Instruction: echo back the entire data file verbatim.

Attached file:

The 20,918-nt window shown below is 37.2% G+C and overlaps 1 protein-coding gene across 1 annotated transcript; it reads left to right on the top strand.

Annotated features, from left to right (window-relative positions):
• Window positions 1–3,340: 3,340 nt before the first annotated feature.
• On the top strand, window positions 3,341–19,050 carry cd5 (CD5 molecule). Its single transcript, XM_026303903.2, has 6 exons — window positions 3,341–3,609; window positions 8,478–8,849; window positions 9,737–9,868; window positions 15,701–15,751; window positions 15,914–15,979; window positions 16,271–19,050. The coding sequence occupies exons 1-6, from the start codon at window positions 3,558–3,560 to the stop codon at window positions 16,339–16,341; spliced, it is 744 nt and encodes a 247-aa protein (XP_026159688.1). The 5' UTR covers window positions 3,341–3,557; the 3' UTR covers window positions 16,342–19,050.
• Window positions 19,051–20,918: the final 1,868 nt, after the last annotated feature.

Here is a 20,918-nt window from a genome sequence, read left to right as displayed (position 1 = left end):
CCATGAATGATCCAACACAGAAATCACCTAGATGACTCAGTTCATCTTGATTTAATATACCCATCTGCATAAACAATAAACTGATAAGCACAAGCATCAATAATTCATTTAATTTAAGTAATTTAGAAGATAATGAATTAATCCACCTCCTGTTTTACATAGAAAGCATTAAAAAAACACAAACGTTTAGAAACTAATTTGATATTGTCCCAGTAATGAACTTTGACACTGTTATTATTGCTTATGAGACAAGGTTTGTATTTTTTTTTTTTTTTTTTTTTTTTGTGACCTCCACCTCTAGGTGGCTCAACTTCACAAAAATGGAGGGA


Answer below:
The 20,918-nt window shown below is 37.2% G+C and overlaps 1 protein-coding gene across 1 annotated transcript; it reads left to right on the top strand.

Annotated features, from left to right (window-relative positions):
• Window positions 1–3,340: 3,340 nt before the first annotated feature.
• On the top strand, window positions 3,341–19,050 carry cd5 (CD5 molecule). Its single transcript, XM_026303903.2, has 6 exons — window positions 3,341–3,609; window positions 8,478–8,849; window positions 9,737–9,868; window positions 15,701–15,751; window positions 15,914–15,979; window positions 16,271–19,050. The coding sequence occupies exons 1-6, from the start codon at window positions 3,558–3,560 to the stop codon at window positions 16,339–16,341; spliced, it is 744 nt and encodes a 247-aa protein (XP_026159688.1). The 5' UTR covers window positions 3,341–3,557; the 3' UTR covers window positions 16,342–19,050.
• Window positions 19,051–20,918: the final 1,868 nt, after the last annotated feature.

Here is a 20,918-nt window from a genome sequence, read left to right as displayed (position 1 = left end):
CCATGAATGATCCAACACAGAAATCACCTAGATGACTCAGTTCATCTTGATTTAATATACCCATCTGCATAAACAATAAACTGATAAGCACAAGCATCAATAATTCATTTAATTTAAGTAATTTAGAAGATAATGAATTAATCCACCTCCTGTTTTACATAGAAAGCATTAAAAAAACACAAACGTTTAGAAACTAATTTGATATTGTCCCAGTAATGAACTTTGACACTGTTATTATTGCTTATGAGACAAGGTTTGTATTTTTTTTTTTTTTTTTTTTTTTTGTGACCTCCACCTCTAGGTGGCTCAACTTCACAAAAATGGAGGGA